Nostalgia Train: Wing Commander

Nostalgia Train Review: Wing Commander

Wing Commander.  There are few names that are to me as synonymous with my childhood as Wing Commander, save perhaps the other major series developed by Origin Systems, Ultima.  Before meeting it's unfortunate fate at the ham-fisted hands of Electronic Arts and a movie adaptation that was utterly terrible, Wing Commander was a titan of PC gaming.  If you had a DOS PC or an Amiga and you were a gamer, chances are that the 1990 (1992 on Amiga)  When I asked myself what games to feature in a little Nostalgia Train series to tide over a time when I'm otherwise rather ill, there was no question in my mind that Wing Commander would be that series.  It remains a classic grandfather of gaming that has aged gracefully and earned those accolades and acclaim honestly.

Unlike many other games that are recognized as helping to start a genre but might not hold up in the modern eye, the classic Wing Commander holds a gameplay and visual style that while dated in the case of the latter, is eminently playable to this day.  The style remains a great example of pixel art, the controls were always responsive, and the gameplay mechanics haven't become any less solid over time.  A little tired, perhaps, but this is the game that standardised the conventions of the space combat genre, and it still is one of the best examples of them.  Newtonian physics are rendered in a fairly arcadey fashion at best, but as later sims would demonstrate, arcadey may be best for most gamers.  Piloting in more realistic sims becomes dicey at best.  The controls are realistic, the AI is simple given the time but still presents a challenge in later missions, and the gameplay is kept varied with different ships which fly differently and have varying loadouts.  To say nothing of the expansion packs which added a ton of additional content.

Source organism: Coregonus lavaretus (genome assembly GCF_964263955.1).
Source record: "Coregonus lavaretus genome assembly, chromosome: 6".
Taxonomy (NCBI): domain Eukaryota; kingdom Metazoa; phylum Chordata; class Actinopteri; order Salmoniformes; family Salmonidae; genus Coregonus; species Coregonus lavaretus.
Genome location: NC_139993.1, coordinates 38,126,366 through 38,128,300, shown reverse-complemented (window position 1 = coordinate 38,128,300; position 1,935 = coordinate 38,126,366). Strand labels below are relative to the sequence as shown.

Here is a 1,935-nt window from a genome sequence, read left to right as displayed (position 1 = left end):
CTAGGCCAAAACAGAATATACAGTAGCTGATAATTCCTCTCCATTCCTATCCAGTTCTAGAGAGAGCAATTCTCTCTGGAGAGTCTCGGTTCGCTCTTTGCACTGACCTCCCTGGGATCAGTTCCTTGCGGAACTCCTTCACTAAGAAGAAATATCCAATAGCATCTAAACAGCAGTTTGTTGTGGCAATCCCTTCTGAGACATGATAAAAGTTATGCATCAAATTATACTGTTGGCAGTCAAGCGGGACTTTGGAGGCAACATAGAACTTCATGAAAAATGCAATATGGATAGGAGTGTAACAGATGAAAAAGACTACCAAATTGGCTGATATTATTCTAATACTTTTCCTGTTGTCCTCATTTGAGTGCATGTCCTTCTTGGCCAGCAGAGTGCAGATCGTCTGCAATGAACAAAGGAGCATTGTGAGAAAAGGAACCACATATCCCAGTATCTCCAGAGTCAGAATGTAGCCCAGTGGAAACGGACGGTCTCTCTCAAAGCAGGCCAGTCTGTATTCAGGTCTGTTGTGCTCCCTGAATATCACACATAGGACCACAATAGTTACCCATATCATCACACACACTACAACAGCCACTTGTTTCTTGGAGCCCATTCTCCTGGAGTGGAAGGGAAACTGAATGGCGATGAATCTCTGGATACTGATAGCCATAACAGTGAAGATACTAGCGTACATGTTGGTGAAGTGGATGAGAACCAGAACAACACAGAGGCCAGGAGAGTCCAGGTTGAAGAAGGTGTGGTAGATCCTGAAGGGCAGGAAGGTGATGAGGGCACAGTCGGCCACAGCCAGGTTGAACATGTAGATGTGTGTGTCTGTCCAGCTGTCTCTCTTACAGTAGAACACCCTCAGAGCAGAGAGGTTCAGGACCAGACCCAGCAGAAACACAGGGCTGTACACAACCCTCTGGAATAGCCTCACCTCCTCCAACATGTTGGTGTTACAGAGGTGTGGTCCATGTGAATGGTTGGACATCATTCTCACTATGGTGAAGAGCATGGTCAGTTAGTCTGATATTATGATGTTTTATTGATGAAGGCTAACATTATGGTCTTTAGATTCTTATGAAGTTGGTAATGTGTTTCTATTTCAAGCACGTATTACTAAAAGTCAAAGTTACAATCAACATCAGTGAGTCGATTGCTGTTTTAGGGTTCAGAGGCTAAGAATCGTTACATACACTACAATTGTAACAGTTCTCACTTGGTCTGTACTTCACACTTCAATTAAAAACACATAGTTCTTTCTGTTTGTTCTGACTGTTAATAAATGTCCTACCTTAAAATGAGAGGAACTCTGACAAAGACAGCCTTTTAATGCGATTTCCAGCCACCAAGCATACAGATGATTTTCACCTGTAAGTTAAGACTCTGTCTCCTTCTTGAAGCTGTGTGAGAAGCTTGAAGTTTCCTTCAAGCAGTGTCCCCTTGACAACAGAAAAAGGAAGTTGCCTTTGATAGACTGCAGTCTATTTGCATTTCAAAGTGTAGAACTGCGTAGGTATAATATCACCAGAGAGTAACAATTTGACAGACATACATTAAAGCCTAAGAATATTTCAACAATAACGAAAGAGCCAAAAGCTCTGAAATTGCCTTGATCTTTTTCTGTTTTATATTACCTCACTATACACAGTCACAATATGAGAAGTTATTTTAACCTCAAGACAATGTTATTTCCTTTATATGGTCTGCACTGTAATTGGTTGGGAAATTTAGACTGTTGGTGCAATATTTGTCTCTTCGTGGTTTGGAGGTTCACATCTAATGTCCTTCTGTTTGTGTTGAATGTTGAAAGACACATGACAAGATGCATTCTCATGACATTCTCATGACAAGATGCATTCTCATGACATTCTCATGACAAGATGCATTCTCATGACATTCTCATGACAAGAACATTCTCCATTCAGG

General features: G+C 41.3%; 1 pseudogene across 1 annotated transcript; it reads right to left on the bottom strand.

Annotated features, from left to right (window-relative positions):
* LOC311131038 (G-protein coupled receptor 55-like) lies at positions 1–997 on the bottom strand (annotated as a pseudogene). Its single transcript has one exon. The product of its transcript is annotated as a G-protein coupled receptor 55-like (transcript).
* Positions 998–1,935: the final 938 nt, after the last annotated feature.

The one thing that Wing Commander did brilliantly for the time, which was quite unusual for games of the time, was it had a narrative, a story to progress through.  It doesn't seem like a big thing today, but back in 1990 - you got gameplay or a story - not both.  Games with actual story were almost exclusively the domain of arcade cabinets and text adventures.  Consoles had the ability to tell those stories, but it wasn't until the Super Nintendo came along a little later that we got into these sorts of narrative more regularly.  Wing Commander wasn't the only game to do narrative like that, but it was one of a rare few, and it was one of the best examples of storytelling in gaming at the time.  It still remains a good story well told to this day.

And that overarching sentiment, that Wing Commander still holds up brilliantly, is perhaps the thing I'd wish one to take away from this here.  I spent so many childhood hours enjoying this game growing up, and the thing I love most about it is that it is not just a memory, something remembered well through the rose-tinted glasses of nostalgia - its a game that to this day I can pick up again and enjoy the hell out of.

The Final Word: Recommended


About the Author
Maiyannah Bishop

Maiyannah Bishop


Maiya is a seasoned editor who has previous experience in games journalism, having been reviews editor of a local print games publication. She first came together with Highland Arrow as an independent return to form in the winter of 2013/2014. Chances are if you're reading a review on here, it's been written by her.

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